Increase CIL (domestic coal) production – The government should usher in state-of-the-art technology in the mining processes through the public-private partnership route.
CIL’s monopoly on mining and third party sales should be reduced and the involvement of the private sector, especially international mining players with a proven track record should be increased. It will bring in fresh investments and technology and expose this sector to globally accepted best practices.
Create a national data bank of coal blocks and the quality of coal available – build new transport links and dedicated rail freight corridors linking to these blocks.
Setting up of special purpose vehicle that secures in principle environmental approvals and speed up land acquisition procedures.
Changes to pricing policies for coal should be designed to encourage more efficient mining, lower ash content, and investment in washing and beneficiation.
There is a need to encourage development and deploy technologies which involve extraction, transportation and burning of the black gold in the most efficient and environment friendly manner and at the same time maintain the fast depleting green cover in the country.
Best answer: Shubhangi
Coal plays a major role in Indian economy. It accounts for more than 50% of electricity generated in India. For growing GDP rate of 7-8%, energy production needs to increase by 6-7% annually; so coal will remain major source of energy for at least coming 3-4 decades. Coal is India’s primary source of energy because of its easy accessibility, affordability, availability and continuous supply compared to other energy resources.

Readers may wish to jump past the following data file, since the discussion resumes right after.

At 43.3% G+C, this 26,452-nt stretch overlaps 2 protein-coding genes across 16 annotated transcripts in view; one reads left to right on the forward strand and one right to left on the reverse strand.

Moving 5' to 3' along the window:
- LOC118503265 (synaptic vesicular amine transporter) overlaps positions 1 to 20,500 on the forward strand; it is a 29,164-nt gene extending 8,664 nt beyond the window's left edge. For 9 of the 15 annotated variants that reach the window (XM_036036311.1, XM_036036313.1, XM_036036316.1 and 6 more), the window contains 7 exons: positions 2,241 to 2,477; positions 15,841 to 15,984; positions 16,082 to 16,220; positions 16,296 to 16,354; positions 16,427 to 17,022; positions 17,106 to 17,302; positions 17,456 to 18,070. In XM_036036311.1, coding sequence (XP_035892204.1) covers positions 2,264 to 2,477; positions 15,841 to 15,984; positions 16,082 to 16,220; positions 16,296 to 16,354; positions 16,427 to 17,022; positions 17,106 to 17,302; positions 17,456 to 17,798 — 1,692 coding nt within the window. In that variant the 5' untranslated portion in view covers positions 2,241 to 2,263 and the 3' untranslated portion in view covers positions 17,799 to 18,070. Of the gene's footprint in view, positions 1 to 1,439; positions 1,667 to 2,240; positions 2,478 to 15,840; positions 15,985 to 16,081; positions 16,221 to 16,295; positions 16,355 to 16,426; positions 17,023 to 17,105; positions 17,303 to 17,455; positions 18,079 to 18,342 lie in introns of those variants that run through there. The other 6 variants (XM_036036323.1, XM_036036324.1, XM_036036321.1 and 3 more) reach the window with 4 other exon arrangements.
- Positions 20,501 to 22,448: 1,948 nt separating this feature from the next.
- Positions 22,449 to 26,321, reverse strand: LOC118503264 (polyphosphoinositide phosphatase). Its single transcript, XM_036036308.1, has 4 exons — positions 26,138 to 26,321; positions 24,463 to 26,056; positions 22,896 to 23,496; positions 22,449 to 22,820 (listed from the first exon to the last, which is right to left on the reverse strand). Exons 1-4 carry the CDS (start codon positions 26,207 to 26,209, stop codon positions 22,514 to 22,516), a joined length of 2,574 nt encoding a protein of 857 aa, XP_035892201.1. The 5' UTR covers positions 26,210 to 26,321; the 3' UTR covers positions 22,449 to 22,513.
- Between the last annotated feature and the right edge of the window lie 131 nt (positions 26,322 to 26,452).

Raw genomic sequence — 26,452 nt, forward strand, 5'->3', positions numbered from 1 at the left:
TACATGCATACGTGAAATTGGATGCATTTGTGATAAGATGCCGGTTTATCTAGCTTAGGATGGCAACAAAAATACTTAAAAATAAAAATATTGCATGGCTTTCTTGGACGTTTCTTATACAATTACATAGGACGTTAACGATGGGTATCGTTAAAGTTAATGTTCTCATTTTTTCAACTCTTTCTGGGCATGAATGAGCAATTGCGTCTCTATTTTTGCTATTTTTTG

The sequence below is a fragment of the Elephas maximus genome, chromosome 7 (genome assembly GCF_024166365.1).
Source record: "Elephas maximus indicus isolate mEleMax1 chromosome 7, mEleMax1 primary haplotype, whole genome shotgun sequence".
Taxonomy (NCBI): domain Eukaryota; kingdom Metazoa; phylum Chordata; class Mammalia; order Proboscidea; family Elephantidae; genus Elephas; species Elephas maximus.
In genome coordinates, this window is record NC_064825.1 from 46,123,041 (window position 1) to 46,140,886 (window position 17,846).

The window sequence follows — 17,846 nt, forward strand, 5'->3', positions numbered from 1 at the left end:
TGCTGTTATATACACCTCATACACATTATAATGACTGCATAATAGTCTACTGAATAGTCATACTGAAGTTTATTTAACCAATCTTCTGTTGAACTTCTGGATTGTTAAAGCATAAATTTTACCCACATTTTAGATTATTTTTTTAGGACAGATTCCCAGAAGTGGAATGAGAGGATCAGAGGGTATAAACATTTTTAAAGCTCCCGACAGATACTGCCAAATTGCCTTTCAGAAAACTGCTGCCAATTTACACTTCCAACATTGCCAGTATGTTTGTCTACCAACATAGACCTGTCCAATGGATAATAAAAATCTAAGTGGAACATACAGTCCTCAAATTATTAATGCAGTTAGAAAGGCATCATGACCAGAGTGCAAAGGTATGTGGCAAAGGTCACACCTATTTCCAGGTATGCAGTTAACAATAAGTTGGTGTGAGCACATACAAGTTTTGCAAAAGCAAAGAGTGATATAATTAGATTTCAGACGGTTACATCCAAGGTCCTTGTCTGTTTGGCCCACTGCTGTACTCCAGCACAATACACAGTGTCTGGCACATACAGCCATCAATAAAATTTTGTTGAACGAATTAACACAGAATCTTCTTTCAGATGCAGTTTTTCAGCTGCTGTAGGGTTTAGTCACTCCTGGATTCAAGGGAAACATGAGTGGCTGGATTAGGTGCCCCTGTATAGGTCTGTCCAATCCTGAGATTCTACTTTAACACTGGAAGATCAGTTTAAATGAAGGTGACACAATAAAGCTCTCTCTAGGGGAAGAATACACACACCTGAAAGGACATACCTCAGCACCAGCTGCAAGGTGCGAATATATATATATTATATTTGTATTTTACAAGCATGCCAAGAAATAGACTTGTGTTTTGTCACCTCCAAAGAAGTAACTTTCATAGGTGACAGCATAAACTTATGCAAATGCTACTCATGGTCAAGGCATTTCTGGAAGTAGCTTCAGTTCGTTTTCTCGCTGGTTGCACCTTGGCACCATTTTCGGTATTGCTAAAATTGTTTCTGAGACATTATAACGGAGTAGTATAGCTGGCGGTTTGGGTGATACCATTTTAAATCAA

Problems in Coal sector:
Commercial mining of coal can be done only by Coal India Limited (CIL). But CIL doesn’t have enough manpower or advanced technology to fulfill the huge demand.
Most of the mining done in India is open cast mining, which is inefficient, prone to smuggling and increases air pollution.
Selective mining is done, in which good quality coal is extracted, while inferior quality coal is left behind, resulting in wastage of resource.
Coal mines in India also contain coal bed methane (CBM). But the CBM policy for exploration and production doesn’t allow simultaneous extraction of coal and CBM. This results in release of CBM in atmosphere before coal extraction, which is again wastage of natural resource.
Encourage private sector and FDI in mining to reduce the gap between coal demanded and supplied.
Primitive deep mining techniques should be abandoned, while new technology like coal gassification should be encouraged to reduce pollution as well as mining casualties.
Processes like washing, dressing, blending of coal extracted should be mandatory to reduce pollution.
Simultaneous extraction of coal and CBM should be allowed.
Setting up of Coal Regulatory Authority of India.
Coal will remain a key component of energy sector of India in future. Thus, sustainable and judicious extraction and usage of coal is required. Recent Coal Mines Act is a step in right direction.